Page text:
Video Sample Rate and Bit Depth

The video sample rate of a digital video format determines how often the light intensity of each video line is sampled.

Sample rate
Description
74.25 MHz
HD video luma (Y′) sample rate.
37.125 MHz
HD video chroma (CBCR) sample rate. This is half of the luma sample rate, used for 4:2:2 HD video.
14.3 MHz
Early NTSC digital video recorders sampled video at exactly four times the frequency of the color subcarrier signal (3.58 MHz x 4). This is the origin of the 4 in color sample ratios such as 4:2:2.
13.5 MHz
This is the sample rate for the luma (Y′) channel for SD digital video. This sample rate was chosen to work with both NTSC and PAL digital video. The 4 in 4:2:2 is now represented by this sample rate.
6.75 MHz
This is the sample rate for the color difference channels in 4:2:2 video. This is half of 13.5 MHz.

Color Sample Ratio

Color sample ratio refers to the ratio of luma (Y′) samples to each color difference sample (CB and CR). For example, 4:2:2 color sampling means that for every four pixels of Y′ data stored, only two CR samples and two CB samples are stored. By reducing the number of chroma samples, less color detail is recorded and less bandwidth is required for storage and transmission. Because we are less sensitive to color detail than we are to luma detail, subsampling the chroma signal can be considered perceptually lossless. In absolute terms, chroma subsampling can make processes like chroma keying much more difficult.

Sample ratio
Description
4:4:4
Each R, G, and B channel, or each Y′, CB, and CR channel, is sampled at the same rate. Maximum color detail is maintained.
4:4:4:4
Full sample rate for each color channel, plus a fourth alpha channel at the full sample rate.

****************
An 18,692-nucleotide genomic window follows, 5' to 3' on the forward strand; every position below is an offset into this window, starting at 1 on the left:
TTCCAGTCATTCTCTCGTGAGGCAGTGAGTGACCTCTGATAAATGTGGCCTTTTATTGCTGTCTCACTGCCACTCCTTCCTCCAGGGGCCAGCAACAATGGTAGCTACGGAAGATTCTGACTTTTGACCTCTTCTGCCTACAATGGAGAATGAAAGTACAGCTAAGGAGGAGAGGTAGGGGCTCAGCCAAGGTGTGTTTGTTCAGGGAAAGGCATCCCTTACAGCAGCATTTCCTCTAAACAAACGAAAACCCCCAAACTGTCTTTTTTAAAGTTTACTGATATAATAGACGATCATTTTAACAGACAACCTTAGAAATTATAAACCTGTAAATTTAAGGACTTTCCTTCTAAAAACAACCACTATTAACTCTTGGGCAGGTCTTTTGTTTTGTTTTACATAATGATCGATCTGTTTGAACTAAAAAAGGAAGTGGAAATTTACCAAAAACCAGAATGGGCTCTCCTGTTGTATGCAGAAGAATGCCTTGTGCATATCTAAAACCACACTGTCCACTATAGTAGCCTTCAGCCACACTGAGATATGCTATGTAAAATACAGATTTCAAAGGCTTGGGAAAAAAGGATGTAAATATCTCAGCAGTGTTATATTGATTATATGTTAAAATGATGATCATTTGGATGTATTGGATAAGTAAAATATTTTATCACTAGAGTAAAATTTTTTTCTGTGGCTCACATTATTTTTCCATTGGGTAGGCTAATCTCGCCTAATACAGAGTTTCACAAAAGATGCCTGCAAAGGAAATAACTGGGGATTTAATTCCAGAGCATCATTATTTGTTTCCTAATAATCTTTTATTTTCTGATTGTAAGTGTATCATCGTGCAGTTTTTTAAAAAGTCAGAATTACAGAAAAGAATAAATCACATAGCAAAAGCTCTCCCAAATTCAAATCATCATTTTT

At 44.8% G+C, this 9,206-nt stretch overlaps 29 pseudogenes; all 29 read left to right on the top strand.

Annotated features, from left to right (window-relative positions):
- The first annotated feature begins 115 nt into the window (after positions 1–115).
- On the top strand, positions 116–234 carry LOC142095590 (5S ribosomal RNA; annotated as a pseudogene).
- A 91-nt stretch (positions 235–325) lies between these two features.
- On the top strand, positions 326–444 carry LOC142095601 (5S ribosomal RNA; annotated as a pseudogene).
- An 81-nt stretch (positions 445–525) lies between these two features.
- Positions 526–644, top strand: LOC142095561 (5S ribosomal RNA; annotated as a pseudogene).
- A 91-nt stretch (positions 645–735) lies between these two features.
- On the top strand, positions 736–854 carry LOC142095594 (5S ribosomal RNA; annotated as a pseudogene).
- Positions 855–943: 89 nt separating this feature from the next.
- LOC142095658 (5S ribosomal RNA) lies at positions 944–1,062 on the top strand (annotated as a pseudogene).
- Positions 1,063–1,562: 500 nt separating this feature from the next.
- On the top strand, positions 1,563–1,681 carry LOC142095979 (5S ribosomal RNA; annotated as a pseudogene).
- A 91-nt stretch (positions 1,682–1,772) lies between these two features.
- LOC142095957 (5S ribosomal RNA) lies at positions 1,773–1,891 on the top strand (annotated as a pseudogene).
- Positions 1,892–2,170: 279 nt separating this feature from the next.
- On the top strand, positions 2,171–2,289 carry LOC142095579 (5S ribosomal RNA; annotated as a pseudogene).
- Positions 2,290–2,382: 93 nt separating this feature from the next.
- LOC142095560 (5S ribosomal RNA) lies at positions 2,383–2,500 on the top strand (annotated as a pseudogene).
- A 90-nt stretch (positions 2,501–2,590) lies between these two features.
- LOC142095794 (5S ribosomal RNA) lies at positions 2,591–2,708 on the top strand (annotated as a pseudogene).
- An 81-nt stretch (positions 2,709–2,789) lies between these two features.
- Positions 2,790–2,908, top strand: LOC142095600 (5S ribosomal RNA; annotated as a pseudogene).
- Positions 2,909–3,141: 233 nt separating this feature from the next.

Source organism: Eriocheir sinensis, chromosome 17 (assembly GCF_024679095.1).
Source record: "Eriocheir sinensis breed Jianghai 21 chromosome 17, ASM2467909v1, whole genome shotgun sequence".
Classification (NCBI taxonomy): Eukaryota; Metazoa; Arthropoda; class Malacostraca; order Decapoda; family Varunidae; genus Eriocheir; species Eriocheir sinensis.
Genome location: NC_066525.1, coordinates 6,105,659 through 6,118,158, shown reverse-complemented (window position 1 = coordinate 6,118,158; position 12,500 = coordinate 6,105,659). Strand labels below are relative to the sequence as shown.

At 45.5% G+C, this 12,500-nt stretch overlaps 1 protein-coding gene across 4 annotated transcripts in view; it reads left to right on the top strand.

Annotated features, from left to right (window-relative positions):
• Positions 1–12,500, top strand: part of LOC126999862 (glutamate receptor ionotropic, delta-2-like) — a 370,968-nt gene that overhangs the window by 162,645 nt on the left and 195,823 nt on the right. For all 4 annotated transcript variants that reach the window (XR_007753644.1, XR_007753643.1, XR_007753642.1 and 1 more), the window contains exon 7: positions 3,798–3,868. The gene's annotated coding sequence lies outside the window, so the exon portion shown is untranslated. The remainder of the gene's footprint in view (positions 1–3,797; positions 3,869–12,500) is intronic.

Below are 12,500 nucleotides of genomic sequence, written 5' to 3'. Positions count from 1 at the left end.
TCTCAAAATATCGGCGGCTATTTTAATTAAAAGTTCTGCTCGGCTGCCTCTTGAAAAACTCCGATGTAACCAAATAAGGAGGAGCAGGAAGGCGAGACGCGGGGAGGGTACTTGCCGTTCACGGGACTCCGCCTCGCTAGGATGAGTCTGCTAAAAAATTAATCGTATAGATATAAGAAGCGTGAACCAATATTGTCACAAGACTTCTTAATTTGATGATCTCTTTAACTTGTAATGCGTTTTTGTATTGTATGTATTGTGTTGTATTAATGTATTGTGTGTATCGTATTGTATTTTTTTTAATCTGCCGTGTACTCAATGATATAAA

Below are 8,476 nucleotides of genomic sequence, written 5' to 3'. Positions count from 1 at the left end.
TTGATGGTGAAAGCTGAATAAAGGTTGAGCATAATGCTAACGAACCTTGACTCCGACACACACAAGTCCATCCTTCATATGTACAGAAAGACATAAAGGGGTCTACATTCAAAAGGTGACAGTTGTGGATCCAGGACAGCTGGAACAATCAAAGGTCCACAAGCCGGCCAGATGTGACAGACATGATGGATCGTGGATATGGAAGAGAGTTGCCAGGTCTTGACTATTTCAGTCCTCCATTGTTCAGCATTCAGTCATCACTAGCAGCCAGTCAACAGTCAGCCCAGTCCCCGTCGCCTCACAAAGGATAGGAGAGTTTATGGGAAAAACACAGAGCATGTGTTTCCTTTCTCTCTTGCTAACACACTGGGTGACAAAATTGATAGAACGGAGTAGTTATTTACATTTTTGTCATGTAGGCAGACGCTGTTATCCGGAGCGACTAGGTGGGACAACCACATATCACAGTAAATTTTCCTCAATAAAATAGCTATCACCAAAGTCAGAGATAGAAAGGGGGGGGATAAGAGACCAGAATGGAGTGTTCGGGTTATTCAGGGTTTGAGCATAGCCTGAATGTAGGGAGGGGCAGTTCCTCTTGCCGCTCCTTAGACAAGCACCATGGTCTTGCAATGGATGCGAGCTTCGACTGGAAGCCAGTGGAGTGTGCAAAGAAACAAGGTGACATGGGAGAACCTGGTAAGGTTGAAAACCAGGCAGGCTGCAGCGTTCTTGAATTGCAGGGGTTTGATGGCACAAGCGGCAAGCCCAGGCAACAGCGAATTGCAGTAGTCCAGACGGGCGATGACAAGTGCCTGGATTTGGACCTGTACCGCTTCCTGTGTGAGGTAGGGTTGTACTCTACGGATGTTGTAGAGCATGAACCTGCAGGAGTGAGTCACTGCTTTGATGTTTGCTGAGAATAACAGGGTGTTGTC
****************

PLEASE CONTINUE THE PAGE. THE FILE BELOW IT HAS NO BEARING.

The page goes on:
4:2:2
The color channels are subsampled so that the color resolution is halved. For example, the first pixel in a line contains Y′, CB, and CR samples. The next pixel contains only a Y′ sample. This pattern repeats. Most professional video formats use 4:2:2 color subsampling.
4:2:2:4
4:2:2 sample rate for each color channel, plus an alpha channel at the full sample rate.
4:1:1
The color is subsampled so that the color resolution is quartered. The first pixel in a line contains Y′, CB, and CR samples. The next three pixels only contain Y′ samples. This pattern repeats.
4:2:0
This ratio indicates that the CB and CR channels are subsampled both horizontally (as in 4:2:2) and vertically. This reduces color resolution in both the horizontal and vertical dimensions compared to 4:2:2, which only reduces horizontal chroma resolution.
There are several methods for locating CB and CR samples relative to Y′ samples, yielding several different 4:2:0 formats.

The following table shows a list of color sample ratios used in various digital video formats.

Sample ratio
Video formats
4:4:4
HDCAM SR
Most RGB computer graphics files (implicit)
4:2:2
Digital Betacam, D-1, D-5, DVCPRO HD, DVCPRO 50, and HDCAM SR
3:1:1
HDCAM
4:1:1
NTSC DV, NTSC DVCAM, and DVCPRO
4:2:0
PAL DV, PAL DVCAM, DVD, and HDV

Bit Depth